Children’s Work (3): The Motivation

How can a teacher motivate students to attend Sunday school, participate in class, learn verses, and bring friends? Is a pencil, a dollar, or a chocolate bar sufficient?

In Matthew 25:14-30, the Lord Jesus told of a man who traveled to a far country. Before leaving, he left his money with three servants. Each one received a different amount according to his ability. When he returned, he held the servants accountable for how they managed the money. Two received approval and rewards; the other was condemned for his performance. Although this is a clear illustration of faithfulness among Jews when Messiah comes to reign, it contains excellent principles that apply to believers in view of the judgment seat of Christ. In this article, we will apply the principles of motivation found in the parable to Sunday school work.


The relationship between the master and his servants influenced their desire to participate and produce. They were “his own servants”; he was with them and he claimed them. He obviously developed the relationship so they learned his personality and expectations.

The need to connect with students cannot be overstated. Making time to hear what is going on in their lives, remembering their birthdays, sending them cards when they are sick, visiting them regularly in the home, and calling when they miss are opportunities to develop your relationship.

In the parable, the master also demonstrated his care by trusting his servants with responsibility. Love and care is expressed in the language of trust. Entrusting your students with little tasks is a great technique to draw them in. Giving limited responsibilities can even help students with behavior problems. When children are participants rather than spectators, a sense of need motivates them to respond.

The servants could also read the care of the master when he had compassion and understood their differences. He gave “to every man according to his several ability.” Learning your students name (the first class), their preferences, difficulties, personalities, etc., shows a care for students. When the Lord Jesus saw a multitude, the Bible says He was “moved with compassion toward them” (Mark 6:34). Do you have compassion for your students when you see their unique features and limitations?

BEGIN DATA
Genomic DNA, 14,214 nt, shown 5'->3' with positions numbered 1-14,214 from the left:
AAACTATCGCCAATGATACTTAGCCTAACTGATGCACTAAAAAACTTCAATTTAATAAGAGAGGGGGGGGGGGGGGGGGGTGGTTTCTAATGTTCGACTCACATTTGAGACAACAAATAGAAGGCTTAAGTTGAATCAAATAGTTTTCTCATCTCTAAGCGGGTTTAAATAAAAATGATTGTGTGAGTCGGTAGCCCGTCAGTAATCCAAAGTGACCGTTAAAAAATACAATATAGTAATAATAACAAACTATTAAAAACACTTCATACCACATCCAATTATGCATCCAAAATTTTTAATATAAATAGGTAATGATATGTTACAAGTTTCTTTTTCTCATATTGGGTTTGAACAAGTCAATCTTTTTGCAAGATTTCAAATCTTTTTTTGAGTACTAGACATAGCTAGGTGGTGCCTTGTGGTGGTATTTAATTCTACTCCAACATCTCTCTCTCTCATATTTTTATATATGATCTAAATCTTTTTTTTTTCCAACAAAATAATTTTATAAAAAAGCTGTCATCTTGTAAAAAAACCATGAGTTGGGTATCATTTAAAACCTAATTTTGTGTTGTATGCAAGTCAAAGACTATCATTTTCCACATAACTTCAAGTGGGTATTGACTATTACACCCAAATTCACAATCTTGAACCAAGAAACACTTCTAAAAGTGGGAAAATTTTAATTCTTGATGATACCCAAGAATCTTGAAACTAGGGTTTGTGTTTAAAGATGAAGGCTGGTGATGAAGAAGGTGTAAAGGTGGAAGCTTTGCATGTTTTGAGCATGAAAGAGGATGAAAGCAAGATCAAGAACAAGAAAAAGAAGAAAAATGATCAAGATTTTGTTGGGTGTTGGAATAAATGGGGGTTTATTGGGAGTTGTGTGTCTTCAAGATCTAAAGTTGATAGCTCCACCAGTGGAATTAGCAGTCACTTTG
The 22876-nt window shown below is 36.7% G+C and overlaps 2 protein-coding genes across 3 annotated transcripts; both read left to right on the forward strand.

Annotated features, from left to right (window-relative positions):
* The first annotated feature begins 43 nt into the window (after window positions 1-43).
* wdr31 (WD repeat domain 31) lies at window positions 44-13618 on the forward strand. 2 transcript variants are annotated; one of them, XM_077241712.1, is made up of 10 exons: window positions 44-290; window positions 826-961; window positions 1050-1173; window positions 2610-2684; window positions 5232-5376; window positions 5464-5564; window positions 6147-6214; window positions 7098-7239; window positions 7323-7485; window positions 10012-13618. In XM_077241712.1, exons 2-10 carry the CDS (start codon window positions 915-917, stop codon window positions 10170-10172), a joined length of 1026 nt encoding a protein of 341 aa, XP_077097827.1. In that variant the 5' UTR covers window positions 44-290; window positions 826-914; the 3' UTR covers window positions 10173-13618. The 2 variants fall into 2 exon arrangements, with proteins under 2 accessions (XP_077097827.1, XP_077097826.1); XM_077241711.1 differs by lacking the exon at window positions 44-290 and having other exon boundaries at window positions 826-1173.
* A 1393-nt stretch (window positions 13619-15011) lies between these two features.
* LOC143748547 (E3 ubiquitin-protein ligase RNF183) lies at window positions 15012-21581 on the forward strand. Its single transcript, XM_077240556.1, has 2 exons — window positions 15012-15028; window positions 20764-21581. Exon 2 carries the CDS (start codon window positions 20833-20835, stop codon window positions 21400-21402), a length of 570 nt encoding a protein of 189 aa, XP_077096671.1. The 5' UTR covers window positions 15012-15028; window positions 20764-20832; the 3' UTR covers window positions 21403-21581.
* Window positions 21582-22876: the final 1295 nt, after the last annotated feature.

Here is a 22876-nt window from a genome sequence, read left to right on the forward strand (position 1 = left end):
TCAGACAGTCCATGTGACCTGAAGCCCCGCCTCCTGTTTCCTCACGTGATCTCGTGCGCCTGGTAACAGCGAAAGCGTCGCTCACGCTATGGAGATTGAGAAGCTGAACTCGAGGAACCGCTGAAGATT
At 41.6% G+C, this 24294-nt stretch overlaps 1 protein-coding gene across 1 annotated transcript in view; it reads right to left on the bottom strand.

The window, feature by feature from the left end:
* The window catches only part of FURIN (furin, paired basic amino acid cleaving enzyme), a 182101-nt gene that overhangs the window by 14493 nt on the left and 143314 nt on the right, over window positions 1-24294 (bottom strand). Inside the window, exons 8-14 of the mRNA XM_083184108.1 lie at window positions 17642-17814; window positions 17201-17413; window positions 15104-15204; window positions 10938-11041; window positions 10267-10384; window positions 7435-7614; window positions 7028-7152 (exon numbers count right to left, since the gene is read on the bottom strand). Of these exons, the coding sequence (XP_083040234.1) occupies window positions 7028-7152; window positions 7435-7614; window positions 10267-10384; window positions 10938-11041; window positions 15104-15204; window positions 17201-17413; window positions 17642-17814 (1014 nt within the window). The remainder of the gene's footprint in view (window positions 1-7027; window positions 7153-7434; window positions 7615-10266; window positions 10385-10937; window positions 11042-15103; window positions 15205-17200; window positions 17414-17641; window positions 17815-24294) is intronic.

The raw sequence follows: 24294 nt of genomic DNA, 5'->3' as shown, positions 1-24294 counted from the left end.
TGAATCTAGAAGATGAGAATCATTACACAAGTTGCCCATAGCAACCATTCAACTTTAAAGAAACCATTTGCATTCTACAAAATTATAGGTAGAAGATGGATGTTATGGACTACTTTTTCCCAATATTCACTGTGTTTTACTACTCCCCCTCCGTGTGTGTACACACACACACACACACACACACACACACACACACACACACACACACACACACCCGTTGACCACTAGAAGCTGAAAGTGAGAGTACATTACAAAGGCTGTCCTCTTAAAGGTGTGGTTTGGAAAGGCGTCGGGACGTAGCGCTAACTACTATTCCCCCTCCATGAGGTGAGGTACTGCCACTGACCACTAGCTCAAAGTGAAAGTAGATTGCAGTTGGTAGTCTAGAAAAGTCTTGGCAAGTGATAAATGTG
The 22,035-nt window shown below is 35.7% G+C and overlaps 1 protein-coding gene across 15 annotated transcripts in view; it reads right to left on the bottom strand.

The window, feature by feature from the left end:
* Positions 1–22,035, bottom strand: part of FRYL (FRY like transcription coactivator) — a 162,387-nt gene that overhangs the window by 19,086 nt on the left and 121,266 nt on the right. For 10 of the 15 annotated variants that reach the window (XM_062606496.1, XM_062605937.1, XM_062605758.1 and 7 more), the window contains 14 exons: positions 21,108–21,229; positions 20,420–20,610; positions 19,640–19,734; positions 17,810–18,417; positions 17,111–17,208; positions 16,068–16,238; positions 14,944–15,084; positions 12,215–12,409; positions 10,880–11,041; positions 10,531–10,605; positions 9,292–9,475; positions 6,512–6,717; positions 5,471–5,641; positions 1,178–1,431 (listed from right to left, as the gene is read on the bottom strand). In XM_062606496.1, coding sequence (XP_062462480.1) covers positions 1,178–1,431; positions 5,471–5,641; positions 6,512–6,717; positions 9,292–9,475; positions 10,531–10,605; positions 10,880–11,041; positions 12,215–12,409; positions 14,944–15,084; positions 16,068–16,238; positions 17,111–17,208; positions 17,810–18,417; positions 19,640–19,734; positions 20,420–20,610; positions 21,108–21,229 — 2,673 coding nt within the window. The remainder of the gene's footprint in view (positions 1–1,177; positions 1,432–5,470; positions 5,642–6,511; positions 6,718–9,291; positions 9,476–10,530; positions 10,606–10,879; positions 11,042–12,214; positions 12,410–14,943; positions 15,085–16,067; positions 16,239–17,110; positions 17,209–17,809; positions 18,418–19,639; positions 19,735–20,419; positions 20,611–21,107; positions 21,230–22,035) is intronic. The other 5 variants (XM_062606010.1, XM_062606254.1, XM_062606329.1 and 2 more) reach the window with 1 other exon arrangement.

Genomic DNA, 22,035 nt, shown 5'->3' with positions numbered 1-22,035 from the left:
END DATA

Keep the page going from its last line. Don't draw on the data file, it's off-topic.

What about the student whose parents view Sunday school as free babysitting and never help their child learn a verse? Could you call him on the phone Tuesday and Friday each week to help him learn his verse? This simple act recognizes his needs and may win his heart and perhaps his parents as well.


The anticipation of the words, “Well done!” was enough to make the servants invest time and energy into their responsibilities. In our day, an honest compliment can hardly even be bought in many homes. When a student completes a task, regardless of how small, compliment him. When your class as a whole performs well, tell them in specific terms what you appreciate. When they answer a question, stop and realize that a little praise and encouragement might go a lot further than a temporary injection of sugar.


The servants received clear communication from their master and knew exactly what was expected of them. The greatest motivation for students in any class is the quality of education they receive. Strive to improve your teaching so students want to attend, learn, and bring others. When you communicate the truth of God in an accurate, relevant, and interesting way, students will respond.

Five times over, the Spirit of God records how the Hebrew children would ask, “What mean ye by this?” (Exo 12:26; 13:14; Deut 6:20; Josh 4:6, 21). Their children were to be drawn into learning in such a way that they would ask questions. The Lord Jesus, the master evangelist, asked and received questions from every individual that received blessing from Him in the Gospel of John. Therefore, structure your lesson so you ask questions and generate questions in your students.